When ‘wool rhymes with ‘cool
Another renewable and biodegradable material now being used more widely for insulation in food supply chains is sheep’s wool. Established just over a decade ago, UK company Woolcool supplies pouch-style film inserts filled with wool for food and pharmaceutical customers.
“The product can certainly be reused,” MD Josie Morris tells F&FT, pointing out that a return-and-reuse model is utilised by many (but not all) online delivery companies, such as fresh produce supplier Abel & Cole.
Where this is not the case, inserts can be collected and returned to Woolcool. “But if people don’t want to send them back, the wool is 100% compostable,” says Morris, adding that the company puts no additives with the natural fibres.
“This ‘technology’ borrowed from the sheep often allows us to reduce the weight and size of the box,” she says. “Combining this with ice packs has allowed a lot of our customers to eliminate the use of temperature-controlled vehicles.”
Not all Woolcool’s customers use a home-delivery model. “We work with a few wholesale meat and fish companies which deliver direct to restaurants or retailers,” says Morris.
Formats can be tailored to specific needs. For example, she says, in an exclusive system being developed for one customer, the wool is being made more rigid than is normally the case – giving it a cushioning as well as an insulating role.
Corrugated and pulp
Fibre of a different kind is processed at Glasgow-based Cullen, which produces both corrugated board protective packaging and moulded pulp.
“EPS is excellent as cushioning,” company spokesman Mike Pelosi admits. “But not so good for the environment. In a cushioning role, moulded pulp is an incredibly protective material, and you can build in extra protection where required.”
Similarly, corrugated can provide temperature control for fresh products. “We worked with leading UK retailer Waitrose to ensure that their supplier can ship fresh fish to them in a double-walled corrugated box packed with ice,” says Pelosi. A coating applied to the board provides a moisture barrier, but does not interfere with recyclability, the company claims.
The two fibre-based materials can be combined in packages for shipping and e-commerce. For home-delivery wine in glass bottles, Cullen’s Clinker product twins three moulded pulp inserts with a corrugated box. Ridges can be built into the mould to provide extra crush protection, Pelosi points out.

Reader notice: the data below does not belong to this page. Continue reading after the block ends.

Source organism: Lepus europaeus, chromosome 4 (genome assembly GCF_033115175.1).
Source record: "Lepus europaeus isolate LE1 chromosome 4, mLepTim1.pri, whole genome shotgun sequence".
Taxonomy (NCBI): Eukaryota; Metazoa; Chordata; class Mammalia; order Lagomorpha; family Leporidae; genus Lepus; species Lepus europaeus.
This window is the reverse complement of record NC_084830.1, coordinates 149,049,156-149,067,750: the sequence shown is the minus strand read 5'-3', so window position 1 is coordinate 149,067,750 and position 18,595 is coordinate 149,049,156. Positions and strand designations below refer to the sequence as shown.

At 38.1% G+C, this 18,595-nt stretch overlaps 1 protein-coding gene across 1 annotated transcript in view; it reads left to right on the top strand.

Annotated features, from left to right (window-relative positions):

Another retailer is using ovenable pulp trays from Cullen for muffins, baked, delivered and – if required – displayed in the same tray. Other types of tray are popular for fruit, for example. “Moulded pulp can compete very well on price, but it does depend on order quantities,” he says.
Behind the scenes, EPS, too, is fighting back to reassert its green credentials. BASF quotes a study by Conversio which puts Europe-wide recycling of EPS packaging waste at 33% in 2017, while in Germany the figure is said to be 42% (2018).
Supply chains which use large volumes of EPS, such as fresh fish, will often have their own collection and recycling networks – as is the case with Billingsgate Fish Market in London, for example.
But while BASF calls mechanical recycling of EPS in Europe “state-of-the-art”, this is not a closed-loop system. Instead, even where EPS can be segregated from other plastics, the recyclate tends to be used in areas such as insulation for the construction industry.
Currently, BASF is putting significant resources into developing its own ‘chemical recycling’ technology. This uses pyrolysis and purification to break mixed plastics down into their component chemicals. These can then be recombined to produce different ‘virgin’-quality polymers.
The challenges in reaching the UK Government’s 30% PCR target remain, though. For now, chemically-recycled plastics do not come under the official definition of ‘recycled’ content. As for mechanically-recycled EPS, well, that does not find its way back into packaging at all, and certainly not food-grade packaging.